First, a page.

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Prolific Brand Design’s Ryan Kettering’s best advice: Find something authentic to you

Patrick McManamon
December 5th, 2023
6 Min Read

Aspen trees dot the north and south side of Aspen Mountain, some 12 miles outside Rock Springs, Wyoming.

Near the peak (8,120 feet) is Three Patches Recreation Area, a go-to spot for Lance Ball and his family.

“It’s got an emotional attachment to me,” Ball said.

That’s one of the reasons Ball turned to the mountain for a business name when he founded and opened Aspen Mountain Plumbing in December of 2013.

“I knew that if I had that name, I’d have an emotional attachment to the business, and it would help me drive the business into being something more,” Ball said.

That encapsulates one of the main branding tenets and beliefs of Ryan Kettering, owner of Prolific Brand Design, a business that creates cohesive, clear and authentic brands that identify a business with its market—including the one he helped Lance Ball build. Geared toward the trades, Prolific can help a company succeed by guiding customer perception, all based on a tangible set of realities Kettering gleans from clients.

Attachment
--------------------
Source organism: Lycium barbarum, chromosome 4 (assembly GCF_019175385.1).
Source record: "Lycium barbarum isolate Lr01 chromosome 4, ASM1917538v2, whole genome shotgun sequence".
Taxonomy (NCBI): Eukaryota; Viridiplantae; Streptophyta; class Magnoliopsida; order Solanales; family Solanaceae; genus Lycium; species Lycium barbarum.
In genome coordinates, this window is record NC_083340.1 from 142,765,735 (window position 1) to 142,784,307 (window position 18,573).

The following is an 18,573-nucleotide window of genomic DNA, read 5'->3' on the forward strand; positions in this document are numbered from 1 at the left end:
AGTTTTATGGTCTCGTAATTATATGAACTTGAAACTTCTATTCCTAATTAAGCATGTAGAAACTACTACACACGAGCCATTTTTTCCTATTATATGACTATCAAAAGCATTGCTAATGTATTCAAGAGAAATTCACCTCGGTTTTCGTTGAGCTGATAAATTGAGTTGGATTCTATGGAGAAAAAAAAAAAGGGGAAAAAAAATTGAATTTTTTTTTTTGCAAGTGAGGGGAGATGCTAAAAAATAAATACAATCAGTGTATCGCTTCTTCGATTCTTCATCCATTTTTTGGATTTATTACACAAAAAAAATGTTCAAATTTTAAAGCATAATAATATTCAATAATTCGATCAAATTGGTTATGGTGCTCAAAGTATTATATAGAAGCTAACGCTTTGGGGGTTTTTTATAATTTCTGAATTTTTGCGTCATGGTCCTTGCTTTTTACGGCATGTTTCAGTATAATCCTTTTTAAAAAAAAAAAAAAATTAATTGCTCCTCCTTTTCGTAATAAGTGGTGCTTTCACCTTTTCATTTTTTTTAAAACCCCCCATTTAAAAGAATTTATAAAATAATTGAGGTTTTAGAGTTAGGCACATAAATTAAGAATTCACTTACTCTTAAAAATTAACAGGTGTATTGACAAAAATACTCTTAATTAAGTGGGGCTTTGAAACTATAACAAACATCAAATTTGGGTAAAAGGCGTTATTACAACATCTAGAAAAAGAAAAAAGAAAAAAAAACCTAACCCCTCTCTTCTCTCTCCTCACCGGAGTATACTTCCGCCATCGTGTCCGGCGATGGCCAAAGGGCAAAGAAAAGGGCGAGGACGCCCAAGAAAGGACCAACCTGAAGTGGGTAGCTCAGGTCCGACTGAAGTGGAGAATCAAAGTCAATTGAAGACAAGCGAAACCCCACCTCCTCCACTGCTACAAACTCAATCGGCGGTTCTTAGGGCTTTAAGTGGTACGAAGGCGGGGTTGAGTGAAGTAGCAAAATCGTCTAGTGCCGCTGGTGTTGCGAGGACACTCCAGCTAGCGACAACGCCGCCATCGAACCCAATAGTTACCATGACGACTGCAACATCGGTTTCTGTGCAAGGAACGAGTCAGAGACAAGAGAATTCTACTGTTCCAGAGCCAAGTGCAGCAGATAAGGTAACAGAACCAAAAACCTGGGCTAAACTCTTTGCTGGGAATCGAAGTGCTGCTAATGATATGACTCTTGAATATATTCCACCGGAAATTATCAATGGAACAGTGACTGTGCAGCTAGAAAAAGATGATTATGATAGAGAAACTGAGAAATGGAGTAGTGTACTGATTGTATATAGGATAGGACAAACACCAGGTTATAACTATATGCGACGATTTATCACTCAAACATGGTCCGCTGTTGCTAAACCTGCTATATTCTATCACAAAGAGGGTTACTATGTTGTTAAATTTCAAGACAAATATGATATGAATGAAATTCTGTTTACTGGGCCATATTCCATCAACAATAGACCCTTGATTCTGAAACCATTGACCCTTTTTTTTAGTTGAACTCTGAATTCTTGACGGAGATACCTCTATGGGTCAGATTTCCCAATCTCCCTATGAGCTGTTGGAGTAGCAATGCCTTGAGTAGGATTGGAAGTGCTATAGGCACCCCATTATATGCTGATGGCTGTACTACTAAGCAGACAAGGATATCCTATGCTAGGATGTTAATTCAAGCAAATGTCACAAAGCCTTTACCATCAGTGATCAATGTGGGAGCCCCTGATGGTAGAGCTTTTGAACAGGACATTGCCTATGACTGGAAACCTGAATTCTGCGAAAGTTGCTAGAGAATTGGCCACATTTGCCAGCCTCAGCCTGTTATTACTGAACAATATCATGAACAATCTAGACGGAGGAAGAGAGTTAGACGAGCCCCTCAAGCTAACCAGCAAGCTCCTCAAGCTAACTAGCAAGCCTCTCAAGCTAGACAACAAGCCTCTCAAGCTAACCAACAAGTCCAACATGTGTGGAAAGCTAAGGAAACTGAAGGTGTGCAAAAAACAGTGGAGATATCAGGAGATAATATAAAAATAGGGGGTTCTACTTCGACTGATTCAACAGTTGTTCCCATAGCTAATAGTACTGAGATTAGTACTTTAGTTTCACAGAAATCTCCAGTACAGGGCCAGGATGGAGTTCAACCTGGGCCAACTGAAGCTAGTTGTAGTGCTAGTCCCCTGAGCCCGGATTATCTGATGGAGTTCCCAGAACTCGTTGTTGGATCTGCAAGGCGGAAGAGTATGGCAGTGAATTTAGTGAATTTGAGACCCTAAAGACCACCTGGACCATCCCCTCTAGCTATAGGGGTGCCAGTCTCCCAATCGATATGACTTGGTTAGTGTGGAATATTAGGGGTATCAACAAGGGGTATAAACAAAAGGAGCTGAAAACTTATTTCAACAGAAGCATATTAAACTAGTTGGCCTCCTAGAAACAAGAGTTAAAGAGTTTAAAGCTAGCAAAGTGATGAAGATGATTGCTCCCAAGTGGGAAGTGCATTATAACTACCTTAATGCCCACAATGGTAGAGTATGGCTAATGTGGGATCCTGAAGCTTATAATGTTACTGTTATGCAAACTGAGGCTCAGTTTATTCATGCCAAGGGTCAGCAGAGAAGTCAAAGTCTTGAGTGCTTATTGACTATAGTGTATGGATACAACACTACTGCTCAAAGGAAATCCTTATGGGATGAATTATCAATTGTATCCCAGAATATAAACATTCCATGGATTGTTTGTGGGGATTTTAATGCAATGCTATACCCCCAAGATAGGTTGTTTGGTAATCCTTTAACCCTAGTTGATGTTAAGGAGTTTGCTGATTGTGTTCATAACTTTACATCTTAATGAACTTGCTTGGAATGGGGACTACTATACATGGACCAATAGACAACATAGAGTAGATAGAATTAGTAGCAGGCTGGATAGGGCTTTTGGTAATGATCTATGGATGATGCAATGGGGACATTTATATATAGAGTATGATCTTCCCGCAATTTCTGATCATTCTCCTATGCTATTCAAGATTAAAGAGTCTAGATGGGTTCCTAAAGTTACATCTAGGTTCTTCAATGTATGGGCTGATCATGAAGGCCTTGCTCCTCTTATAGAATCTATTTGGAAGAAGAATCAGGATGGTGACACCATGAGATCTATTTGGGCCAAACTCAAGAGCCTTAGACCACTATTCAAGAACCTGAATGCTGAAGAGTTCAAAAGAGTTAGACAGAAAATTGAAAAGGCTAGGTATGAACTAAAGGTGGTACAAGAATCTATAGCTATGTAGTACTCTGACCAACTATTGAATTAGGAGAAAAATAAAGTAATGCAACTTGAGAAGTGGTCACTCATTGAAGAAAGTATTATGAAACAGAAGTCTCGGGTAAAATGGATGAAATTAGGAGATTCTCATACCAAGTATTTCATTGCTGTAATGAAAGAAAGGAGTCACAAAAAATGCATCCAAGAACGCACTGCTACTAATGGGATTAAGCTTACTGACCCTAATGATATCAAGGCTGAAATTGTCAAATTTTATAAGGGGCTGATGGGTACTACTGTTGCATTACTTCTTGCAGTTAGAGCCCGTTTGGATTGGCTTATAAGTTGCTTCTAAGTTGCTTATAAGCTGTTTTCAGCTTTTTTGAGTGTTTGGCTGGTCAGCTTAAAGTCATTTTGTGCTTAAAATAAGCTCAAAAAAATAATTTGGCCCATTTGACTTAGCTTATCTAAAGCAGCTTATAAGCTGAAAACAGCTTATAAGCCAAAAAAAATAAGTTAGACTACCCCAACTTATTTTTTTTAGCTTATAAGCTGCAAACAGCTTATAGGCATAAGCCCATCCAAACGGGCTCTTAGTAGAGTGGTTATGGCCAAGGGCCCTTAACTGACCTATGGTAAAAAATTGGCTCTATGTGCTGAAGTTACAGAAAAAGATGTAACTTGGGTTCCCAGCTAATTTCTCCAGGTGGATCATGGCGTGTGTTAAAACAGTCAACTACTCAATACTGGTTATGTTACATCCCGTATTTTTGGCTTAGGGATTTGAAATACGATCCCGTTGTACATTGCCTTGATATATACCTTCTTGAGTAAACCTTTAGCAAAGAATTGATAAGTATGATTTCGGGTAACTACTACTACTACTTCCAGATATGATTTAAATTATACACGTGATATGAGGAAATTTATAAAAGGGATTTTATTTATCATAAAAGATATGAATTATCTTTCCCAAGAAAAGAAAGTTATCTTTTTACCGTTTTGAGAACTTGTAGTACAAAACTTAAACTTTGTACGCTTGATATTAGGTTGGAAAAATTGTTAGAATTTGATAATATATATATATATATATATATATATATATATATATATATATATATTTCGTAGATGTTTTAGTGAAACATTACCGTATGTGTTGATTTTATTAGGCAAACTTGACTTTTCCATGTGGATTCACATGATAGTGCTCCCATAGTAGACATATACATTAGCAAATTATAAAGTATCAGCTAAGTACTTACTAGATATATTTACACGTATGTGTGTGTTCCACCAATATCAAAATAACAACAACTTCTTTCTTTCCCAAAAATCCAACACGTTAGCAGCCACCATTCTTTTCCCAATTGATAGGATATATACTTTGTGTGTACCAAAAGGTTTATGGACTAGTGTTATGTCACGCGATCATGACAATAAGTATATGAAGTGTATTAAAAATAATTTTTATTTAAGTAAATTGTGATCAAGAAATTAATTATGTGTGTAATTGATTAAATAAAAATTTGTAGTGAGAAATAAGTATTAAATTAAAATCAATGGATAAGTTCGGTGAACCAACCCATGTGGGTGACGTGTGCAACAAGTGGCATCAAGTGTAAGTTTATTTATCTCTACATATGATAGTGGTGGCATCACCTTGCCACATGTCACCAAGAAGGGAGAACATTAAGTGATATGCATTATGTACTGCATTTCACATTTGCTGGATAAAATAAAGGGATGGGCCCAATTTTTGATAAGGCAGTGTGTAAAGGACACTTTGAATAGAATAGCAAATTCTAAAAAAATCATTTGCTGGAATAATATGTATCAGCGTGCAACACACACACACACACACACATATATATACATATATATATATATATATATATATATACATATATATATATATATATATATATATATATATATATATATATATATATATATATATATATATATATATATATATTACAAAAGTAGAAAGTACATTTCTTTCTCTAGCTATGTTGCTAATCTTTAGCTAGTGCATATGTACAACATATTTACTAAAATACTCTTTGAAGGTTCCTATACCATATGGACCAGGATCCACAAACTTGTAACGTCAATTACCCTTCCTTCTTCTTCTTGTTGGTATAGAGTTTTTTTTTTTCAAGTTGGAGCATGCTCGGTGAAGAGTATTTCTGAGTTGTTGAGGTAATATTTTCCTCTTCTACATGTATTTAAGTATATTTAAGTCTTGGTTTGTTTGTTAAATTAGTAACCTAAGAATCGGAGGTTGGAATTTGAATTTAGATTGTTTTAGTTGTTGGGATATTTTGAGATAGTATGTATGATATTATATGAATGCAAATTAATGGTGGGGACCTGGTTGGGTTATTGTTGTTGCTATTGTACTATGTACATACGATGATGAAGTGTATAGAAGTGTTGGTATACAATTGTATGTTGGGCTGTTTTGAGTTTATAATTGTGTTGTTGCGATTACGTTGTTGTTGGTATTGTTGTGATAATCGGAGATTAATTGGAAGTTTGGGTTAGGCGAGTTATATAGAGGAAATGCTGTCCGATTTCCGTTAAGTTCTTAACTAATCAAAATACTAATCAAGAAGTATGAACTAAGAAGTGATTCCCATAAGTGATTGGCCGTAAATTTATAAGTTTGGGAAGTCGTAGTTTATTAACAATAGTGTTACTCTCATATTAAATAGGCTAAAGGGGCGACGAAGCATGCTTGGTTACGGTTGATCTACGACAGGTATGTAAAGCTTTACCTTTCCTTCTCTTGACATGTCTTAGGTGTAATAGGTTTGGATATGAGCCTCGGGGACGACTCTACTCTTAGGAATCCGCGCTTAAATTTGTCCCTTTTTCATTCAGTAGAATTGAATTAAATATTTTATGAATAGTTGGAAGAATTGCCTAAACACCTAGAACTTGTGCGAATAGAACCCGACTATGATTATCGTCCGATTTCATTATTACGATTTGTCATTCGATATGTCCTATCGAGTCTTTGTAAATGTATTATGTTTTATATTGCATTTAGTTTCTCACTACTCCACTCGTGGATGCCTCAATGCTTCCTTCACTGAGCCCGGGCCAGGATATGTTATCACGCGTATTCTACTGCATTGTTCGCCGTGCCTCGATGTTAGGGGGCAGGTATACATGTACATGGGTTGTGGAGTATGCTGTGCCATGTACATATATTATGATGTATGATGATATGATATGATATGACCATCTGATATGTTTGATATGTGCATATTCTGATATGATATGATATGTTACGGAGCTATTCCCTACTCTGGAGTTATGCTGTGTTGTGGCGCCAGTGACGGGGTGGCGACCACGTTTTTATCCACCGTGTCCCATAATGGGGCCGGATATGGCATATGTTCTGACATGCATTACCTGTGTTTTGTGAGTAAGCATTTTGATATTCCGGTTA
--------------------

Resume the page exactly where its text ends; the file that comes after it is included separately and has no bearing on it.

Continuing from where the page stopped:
“The easiest way to build a good brand,” Kettering said, “is just be more of you.”

Put differently: Understand who you are and where you are, and make that your brand as opposed to pushing to be something you are not. It may seem like basic insight, but Kettering goes deeper by using a process he calls “logical creativity.”

“I use objective reasoning and objective thought processes and come to these conclusions for people through a very clear, objective set of rules and guidelines,” he said.

He does that with half-day interviews with the owner of every company he represents. By using a systematic and intuitively designed series of questions, Kettering does all he can to delve into a person’s core beliefs.

“I’ve had grown men break down and cry on that call,” Kettering said. “The whole goal is to figure out what that person believes more than anything in life.”

He then applies those core beliefs to the brand.